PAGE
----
Question: What Is Oral Leukoplakia?
Answer: Leukoplakia is an asymptomatic lesion in the oral mucosa – a specialized type of tissue that lines the mouth. Oral cancer, especially oral squamous cell carcinoma, often develops out of these lesions. Periodontitis increases the risk of developing oral leukoplakia and mucosal lesions that are predisposed to become oral cancer, according to a recent study in Oral Oncology.
The study’s authors reported that the findings provide clues into the complex relationship between systemic and local disease. Other studies have shown that as many as 18 percent of oral premalignant lesions will develop into oral cancer.
The oral cancer rate attributed to leukoplakia is between six and 29 per 100,000, according to the authors. Smoking and drinking alcohol are the main risk factors for this disease, but acute infections in the oral cavity may contribute to the risk.
Question: Can coconut oil help fight tooth decay?
Answer: Coconut oil may help to prevent cavities, according to a recent study. Researchers from the Athlone Institute of Technology in Ireland found that enzyme-treated coconut oil – similar to what would happen to coconut oil after it’s been digested – is able to stop the growth of cavity-causing bacteria.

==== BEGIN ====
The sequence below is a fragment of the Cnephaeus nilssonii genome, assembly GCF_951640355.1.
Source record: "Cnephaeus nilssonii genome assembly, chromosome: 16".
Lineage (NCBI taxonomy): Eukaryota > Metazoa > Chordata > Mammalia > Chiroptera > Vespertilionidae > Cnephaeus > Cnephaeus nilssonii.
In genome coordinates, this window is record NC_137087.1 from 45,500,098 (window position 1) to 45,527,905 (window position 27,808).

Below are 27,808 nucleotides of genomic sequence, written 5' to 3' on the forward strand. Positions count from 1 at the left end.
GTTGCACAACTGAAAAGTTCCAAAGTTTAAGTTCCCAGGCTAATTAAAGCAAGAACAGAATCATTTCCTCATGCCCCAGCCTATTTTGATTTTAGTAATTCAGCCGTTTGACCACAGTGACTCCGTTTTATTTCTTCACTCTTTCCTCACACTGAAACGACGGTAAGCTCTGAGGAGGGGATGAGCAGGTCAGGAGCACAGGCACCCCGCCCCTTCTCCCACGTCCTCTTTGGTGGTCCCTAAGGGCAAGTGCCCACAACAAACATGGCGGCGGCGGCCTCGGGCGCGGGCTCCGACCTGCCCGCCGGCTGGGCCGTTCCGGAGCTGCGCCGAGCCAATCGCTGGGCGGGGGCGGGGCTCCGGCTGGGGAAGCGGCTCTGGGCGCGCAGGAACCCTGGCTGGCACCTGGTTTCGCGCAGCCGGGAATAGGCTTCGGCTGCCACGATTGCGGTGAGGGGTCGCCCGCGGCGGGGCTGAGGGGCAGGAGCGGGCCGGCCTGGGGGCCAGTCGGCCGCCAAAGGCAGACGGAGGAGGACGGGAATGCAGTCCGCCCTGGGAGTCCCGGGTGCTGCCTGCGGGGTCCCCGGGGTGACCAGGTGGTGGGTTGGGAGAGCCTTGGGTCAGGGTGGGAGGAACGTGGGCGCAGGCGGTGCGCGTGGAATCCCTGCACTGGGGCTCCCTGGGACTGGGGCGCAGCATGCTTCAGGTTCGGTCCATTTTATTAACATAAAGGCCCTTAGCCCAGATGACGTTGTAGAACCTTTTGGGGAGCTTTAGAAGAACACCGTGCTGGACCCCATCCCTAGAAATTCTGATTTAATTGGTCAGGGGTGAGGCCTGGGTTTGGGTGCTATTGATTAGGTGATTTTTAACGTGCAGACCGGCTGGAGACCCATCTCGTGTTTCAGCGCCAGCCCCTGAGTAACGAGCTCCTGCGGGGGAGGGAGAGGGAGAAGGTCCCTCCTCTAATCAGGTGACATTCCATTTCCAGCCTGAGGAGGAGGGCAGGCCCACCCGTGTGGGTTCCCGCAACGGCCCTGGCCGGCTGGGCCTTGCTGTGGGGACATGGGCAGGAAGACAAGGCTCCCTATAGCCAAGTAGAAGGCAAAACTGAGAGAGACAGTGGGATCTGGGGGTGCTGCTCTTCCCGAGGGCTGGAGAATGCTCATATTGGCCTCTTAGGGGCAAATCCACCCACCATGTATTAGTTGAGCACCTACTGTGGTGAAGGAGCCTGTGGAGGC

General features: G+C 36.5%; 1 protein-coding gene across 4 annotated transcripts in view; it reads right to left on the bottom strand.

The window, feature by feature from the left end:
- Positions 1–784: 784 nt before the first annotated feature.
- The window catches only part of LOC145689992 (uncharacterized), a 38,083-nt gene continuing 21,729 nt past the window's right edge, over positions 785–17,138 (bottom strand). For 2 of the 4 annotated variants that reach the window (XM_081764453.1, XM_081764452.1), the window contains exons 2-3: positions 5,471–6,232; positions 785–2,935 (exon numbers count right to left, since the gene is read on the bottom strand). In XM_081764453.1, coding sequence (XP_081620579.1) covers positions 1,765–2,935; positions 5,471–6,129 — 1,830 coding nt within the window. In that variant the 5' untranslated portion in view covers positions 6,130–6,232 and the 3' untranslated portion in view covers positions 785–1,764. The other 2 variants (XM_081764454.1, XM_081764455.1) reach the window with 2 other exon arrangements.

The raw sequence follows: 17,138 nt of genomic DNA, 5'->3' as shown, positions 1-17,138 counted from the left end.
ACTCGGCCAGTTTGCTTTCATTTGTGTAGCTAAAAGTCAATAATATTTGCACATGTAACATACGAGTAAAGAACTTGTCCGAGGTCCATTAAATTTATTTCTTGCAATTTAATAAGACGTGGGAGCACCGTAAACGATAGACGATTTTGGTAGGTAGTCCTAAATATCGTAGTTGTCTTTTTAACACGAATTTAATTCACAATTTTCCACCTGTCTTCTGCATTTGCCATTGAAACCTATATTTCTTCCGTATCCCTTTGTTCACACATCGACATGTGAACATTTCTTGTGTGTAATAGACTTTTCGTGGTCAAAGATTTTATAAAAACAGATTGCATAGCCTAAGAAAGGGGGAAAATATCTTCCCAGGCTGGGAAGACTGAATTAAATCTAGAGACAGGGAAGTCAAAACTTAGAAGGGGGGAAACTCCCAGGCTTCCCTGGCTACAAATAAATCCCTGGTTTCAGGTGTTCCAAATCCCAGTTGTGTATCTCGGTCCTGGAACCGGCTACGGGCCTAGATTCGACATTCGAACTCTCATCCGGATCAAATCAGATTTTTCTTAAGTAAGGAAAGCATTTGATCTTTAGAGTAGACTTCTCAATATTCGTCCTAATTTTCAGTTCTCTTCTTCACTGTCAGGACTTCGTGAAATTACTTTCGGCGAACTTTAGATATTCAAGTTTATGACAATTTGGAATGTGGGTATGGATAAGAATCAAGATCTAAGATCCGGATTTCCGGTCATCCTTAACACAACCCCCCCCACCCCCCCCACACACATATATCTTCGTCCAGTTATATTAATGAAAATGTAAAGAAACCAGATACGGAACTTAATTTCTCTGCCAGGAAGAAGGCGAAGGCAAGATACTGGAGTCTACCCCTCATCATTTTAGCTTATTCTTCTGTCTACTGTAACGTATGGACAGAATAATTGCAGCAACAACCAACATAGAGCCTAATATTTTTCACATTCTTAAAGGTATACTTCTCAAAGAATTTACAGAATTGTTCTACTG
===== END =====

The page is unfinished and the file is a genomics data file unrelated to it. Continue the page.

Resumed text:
The researchers conducted their study on untreated coconut oil and the enzyme-treated coconut oil. They put the oils up against Streptococcus bacteria, including the tooth decay-causing Streptococcus mutans strain, and found that the enzyme-treated oil stopped its growth.
“Incorporating enzyme-modified coconut oil into dental hygiene products would be an attractive alternative to chemical additives, particularly as it works at relatively low concentrations,” says study researcher Dr. Damien Brady. “Also, with increasing antibiotic resistance, it is important that we turn our attention to new ways to combat microbial infection.”
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